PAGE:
Carver was born a slave and his mother/sister were kidnapped. No one is exactly sure when he was born, but he was most certainly born before 1964. He was raised by his "master" and wife as their children after slavery was abolished. But he never saw his birth mother or sister again. It seems when he was 11/12 years old, he ventured out on his own to attend a school in another county. Because "Black" schools were outlawed where he grew up. He was kind of semi-adopted by a "Black" couple in Neosho where he went to school. Later, he hitched a ride to Fort Scott and had settled there for a while until he saw a lynching. He fled to Kansas and was finally able to finish high school.
He tried to attend college in Kansas but was rejected when he showed up because he was "Black". So for a few years, he worked odd jobs and worked a claim. Later, he applied for a loan to attend college. He took up the study of botany and caught the notice of the famous Dr. Louis Pammel.
Pammel encouraged Carver to continue in his studies and to pursue his Masters in Botany. Under Pammel's tutelage Carver blossomed and became recognized for his work. He also became the first "Black" instructor at Iowa State.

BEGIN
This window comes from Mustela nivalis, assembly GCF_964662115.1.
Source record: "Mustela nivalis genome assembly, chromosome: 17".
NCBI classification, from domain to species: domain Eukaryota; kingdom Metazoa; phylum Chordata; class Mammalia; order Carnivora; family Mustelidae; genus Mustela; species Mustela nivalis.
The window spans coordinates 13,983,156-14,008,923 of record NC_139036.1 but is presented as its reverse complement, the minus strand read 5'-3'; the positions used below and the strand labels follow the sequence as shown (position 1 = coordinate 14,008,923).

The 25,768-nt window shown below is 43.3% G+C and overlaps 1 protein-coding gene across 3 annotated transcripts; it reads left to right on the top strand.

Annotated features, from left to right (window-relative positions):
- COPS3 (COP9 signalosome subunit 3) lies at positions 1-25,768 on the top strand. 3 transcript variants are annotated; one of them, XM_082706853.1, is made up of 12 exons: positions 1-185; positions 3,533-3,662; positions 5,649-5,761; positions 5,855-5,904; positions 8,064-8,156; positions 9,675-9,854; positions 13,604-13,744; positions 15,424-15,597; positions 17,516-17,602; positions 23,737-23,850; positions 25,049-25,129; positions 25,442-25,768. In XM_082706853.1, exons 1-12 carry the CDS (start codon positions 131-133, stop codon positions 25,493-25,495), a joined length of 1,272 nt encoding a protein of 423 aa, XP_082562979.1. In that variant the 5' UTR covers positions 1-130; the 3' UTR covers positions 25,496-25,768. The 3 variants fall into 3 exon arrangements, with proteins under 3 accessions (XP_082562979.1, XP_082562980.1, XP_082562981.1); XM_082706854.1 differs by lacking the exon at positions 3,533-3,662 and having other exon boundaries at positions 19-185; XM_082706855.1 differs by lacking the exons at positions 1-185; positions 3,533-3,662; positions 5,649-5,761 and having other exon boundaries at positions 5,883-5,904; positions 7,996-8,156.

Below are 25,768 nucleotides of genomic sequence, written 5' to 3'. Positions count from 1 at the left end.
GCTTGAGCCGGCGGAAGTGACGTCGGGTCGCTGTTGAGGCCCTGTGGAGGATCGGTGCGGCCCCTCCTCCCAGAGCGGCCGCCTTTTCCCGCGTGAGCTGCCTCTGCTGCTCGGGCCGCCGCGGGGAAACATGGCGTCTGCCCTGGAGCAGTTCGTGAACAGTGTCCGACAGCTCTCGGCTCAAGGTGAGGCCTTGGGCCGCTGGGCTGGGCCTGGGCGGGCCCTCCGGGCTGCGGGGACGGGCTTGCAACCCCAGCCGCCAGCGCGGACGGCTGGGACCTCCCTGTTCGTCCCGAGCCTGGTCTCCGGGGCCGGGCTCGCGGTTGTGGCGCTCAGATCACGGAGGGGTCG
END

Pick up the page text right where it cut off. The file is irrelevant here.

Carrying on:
Later he was appointed to direct the Tuskegee Agricultural Department by Booker T. Washington who was already a legend of the times. He and Booker T. famously clashed many times in epic debates and power struggles at the Institute.
Carver began to build his reputation during this time period. He concentrated on researching and experimenting with new uses for peanuts, sweet potatoes, soybeans, pecans, and other crops, as well as having his assistants research and compile existing uses. He won national fame with his testimony before Congress supporting tariffs for peanuts. He was nicknamed the Peanut man or the Peanut doctor because of that testimony. Few really understand how famous Dr. Carver was at the time of the real reason why he became famous in the first place.
Simply put, he found a way to improve soil quality by rotating crops. He instructed farmers to alternate using soybeans, peanuts, and sweet potatoes. Using his methods, farmers could restore soil quality and have an alternate source of income besides cotton. He focused on the peanut because he saw so many uses for the peanut in cooking, but also in making soaps, wood stains, shampoos, axle grease, etc. At the time, farmers just did not see the peanut as a money making crop. Carver tried to make the case for crop rotation to help poor farmers recover economically.
But let us be clear on one specific point. George Washington Carver invented hundreds of uses for the peanut and he was one of the greatest inventors of his generation.
BUT HE DID NOT INVENT PEANUT BUTTER!
The credit for that goes to John Kellogg. Who also invented "corn flakes".